President Obama promised his era would be one of greater transparency and the Senate is following his lead on Sri Lanka. In an 18-page bipartisan report, two experienced Senators have argued for a more positive relationship with Sri Lanka and – with refreshing honesty – have argued that the primary reason is geo-political.
Timed to coincide with the two-day visit to the island by Assistant Secretary of State for South and Central Asia Affairs Robert Blake – who as Ambassador under President Bush was responsible for relationship with the Government of Sri Lanka as it prepared for the “final solution” of the LTTE – has been slammed by two of the leading US specialists on Sri Lanka.
Rejecting the key conclusions of the report – that there be a “more multifaceted U.S. strategy” that would use the resumption of military aid, among other tools, to gain influence in Colombo and halt its “strategic drift” toward China – senior spokespeople at the International Crisis Group and Human Rights Watch have spoken out in unusually transparent language as well.
“This report is an incredibly shoddy, ill-informed piece of work that grossly overstates the strategic importance of Sri Lanka to the United States and woefully understates the degree of abuses carried out by the government there,” said Robert Templer, director of the Asia programme at the Brussels-based International Crisis Group (ICG).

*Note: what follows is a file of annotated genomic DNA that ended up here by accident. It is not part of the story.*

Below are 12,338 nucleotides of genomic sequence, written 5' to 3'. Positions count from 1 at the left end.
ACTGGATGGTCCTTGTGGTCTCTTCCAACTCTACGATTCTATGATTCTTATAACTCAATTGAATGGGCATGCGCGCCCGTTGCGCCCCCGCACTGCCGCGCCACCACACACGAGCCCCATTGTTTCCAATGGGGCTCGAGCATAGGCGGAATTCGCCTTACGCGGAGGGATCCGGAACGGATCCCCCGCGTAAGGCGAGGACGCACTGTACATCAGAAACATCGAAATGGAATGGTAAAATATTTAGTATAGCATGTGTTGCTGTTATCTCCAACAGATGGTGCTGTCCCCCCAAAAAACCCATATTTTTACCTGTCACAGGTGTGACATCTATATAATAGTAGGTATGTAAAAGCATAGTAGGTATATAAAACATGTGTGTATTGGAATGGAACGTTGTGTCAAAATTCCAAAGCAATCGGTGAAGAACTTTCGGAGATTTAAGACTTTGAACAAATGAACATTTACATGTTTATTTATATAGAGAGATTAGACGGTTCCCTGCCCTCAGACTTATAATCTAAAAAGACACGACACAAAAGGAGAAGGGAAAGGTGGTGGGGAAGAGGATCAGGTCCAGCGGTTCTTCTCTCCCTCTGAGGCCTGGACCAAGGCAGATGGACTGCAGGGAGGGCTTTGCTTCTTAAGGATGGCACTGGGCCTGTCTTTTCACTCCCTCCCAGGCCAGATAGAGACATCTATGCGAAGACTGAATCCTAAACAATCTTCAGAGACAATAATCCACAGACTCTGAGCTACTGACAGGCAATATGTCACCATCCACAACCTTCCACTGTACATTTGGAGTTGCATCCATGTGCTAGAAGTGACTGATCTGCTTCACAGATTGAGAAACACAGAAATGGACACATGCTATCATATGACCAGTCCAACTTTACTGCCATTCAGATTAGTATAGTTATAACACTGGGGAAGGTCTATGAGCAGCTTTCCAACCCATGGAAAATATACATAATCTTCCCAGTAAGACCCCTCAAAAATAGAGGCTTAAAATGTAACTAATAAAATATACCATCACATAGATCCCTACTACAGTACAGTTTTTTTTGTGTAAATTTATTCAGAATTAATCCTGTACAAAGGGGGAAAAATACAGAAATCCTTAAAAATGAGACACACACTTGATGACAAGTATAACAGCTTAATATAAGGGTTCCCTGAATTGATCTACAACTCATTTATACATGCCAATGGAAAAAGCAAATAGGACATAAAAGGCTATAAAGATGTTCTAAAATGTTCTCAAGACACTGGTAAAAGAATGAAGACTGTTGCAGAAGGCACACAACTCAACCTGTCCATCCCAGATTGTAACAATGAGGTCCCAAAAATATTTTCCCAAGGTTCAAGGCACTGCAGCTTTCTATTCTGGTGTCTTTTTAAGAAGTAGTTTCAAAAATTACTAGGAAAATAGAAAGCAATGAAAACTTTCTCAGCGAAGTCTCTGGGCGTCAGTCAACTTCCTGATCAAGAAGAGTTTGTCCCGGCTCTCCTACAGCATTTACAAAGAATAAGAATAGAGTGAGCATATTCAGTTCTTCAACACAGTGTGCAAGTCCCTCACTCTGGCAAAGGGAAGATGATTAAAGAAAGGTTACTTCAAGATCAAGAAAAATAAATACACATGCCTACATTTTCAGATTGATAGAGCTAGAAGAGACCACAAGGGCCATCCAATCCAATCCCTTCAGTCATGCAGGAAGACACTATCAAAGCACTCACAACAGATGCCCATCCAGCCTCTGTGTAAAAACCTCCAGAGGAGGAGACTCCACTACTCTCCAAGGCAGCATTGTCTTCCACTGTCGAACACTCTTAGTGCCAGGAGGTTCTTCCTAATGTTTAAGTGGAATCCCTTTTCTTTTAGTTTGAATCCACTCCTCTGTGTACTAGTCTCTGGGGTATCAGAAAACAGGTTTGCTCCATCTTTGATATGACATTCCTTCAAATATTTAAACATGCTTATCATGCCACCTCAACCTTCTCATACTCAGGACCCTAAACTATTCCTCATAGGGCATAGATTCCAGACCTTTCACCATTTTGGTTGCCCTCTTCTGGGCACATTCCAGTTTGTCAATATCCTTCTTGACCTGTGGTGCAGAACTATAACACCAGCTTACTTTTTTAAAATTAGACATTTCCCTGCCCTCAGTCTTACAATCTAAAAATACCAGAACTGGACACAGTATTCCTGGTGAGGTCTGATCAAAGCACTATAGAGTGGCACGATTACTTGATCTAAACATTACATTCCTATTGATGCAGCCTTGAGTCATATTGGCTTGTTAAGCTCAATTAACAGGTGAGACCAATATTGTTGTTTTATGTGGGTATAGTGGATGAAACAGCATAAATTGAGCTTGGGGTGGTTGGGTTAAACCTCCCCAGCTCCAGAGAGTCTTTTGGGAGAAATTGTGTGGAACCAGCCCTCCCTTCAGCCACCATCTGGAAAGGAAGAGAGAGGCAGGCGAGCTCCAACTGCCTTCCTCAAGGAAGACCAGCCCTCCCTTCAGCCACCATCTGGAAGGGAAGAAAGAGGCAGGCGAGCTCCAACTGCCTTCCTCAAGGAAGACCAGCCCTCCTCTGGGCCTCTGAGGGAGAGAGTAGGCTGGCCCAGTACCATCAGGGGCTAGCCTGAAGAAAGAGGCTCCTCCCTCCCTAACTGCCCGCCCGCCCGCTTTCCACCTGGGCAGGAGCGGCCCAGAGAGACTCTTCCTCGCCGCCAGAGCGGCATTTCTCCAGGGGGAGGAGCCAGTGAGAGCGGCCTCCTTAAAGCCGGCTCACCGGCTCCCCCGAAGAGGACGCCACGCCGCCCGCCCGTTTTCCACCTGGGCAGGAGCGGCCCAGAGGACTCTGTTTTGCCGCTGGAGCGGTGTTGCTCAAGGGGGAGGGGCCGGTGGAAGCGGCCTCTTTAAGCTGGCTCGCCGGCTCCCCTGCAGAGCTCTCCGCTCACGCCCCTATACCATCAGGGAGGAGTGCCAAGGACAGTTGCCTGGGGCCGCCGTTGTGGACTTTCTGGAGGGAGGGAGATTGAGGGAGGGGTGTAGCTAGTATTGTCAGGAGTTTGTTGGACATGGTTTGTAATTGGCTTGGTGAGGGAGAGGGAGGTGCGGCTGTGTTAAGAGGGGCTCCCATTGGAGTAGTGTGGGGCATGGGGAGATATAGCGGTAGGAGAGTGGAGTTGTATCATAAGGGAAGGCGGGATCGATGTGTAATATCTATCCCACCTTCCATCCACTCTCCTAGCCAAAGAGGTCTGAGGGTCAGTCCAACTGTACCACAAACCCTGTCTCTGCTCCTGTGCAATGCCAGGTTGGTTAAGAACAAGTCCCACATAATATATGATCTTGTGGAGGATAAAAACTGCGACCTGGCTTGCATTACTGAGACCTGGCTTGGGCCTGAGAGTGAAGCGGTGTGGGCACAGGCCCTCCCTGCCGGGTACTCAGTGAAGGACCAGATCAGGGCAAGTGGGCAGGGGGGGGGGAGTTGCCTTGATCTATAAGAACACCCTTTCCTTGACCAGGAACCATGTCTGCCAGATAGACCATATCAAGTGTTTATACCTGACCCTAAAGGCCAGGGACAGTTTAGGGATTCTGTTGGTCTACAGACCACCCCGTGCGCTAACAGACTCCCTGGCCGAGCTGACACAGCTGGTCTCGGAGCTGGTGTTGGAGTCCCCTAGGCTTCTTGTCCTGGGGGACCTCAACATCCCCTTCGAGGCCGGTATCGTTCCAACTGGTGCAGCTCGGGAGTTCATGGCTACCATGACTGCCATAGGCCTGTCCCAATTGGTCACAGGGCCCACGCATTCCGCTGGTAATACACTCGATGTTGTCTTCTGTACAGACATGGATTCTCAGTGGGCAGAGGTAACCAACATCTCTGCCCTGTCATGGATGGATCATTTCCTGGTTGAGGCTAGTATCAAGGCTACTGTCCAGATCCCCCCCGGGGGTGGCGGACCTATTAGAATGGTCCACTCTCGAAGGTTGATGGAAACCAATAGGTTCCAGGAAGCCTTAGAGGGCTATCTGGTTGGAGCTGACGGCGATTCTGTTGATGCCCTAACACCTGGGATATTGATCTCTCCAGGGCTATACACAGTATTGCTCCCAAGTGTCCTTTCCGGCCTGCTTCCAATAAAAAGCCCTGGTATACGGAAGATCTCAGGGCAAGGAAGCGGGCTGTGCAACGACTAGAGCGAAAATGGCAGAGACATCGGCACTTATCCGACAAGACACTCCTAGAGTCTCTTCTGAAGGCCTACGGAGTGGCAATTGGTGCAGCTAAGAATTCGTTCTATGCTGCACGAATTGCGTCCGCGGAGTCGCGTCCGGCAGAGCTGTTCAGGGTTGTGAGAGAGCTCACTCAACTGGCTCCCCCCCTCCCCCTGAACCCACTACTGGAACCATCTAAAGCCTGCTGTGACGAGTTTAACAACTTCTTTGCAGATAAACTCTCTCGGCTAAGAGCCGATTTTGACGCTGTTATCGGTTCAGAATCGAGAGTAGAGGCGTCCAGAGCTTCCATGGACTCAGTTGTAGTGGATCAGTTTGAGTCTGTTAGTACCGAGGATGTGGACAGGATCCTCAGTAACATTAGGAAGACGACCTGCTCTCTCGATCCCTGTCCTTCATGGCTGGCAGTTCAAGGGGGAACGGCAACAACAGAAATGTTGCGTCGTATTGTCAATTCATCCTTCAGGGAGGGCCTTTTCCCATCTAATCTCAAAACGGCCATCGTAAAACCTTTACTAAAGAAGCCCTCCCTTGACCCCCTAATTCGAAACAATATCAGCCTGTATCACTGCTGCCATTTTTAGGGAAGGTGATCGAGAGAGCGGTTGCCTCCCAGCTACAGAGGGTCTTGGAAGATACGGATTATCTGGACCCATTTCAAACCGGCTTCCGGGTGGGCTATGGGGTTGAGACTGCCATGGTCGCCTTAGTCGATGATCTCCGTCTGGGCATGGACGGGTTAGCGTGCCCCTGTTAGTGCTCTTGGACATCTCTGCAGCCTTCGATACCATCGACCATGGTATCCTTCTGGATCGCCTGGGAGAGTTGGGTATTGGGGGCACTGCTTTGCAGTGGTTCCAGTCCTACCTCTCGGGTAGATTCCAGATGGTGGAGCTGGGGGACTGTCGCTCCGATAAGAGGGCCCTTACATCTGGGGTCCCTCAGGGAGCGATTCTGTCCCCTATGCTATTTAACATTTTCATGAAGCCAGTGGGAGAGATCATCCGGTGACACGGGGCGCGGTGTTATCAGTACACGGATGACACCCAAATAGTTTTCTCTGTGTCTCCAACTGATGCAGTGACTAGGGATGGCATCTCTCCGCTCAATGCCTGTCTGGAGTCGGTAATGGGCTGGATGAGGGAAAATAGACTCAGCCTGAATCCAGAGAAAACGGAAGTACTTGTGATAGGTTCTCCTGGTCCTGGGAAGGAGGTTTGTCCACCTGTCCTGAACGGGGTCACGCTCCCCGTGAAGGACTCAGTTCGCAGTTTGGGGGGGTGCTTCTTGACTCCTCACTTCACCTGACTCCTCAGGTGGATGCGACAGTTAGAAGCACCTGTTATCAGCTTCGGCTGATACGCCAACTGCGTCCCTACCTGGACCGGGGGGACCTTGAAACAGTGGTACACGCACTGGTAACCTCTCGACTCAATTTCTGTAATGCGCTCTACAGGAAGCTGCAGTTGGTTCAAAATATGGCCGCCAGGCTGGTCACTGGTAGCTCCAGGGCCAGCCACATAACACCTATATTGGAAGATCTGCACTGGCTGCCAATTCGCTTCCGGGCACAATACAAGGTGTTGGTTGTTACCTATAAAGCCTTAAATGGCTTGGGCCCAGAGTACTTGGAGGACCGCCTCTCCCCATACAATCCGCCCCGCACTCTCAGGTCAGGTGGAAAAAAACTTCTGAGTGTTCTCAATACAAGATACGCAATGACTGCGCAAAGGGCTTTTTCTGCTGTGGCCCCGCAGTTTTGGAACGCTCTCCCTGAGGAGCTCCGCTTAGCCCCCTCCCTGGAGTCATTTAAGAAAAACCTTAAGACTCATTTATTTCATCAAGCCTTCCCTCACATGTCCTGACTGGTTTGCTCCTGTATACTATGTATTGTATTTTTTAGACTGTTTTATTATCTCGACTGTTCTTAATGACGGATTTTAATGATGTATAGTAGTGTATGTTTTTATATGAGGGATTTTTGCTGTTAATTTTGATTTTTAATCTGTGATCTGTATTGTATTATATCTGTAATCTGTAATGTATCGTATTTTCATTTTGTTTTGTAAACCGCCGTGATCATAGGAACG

And according to Brad Adams, Asia director for Human Rights Watch: “Maybe the people who wrote the report don’t know anything about Sri Lanka or maybe they’re of the school that says that everything on the planet is strategic…The huge human-rights and humanitarian problems that continue there are not small; they’re central to any principled diplomatic engagement with Sri Lanka at this point. So (the notion) that we are in a competition with China, which I think is driving this, is misplaced.”
The IPS news service notes that “The report comes amid growing concern among many activists that President Barack Obama’s policy of diplomatic engagement with abusive or authoritarian governments, such as China, Burma, Iran, Sudan, and Syria, is being pursued at the expense of human rights.”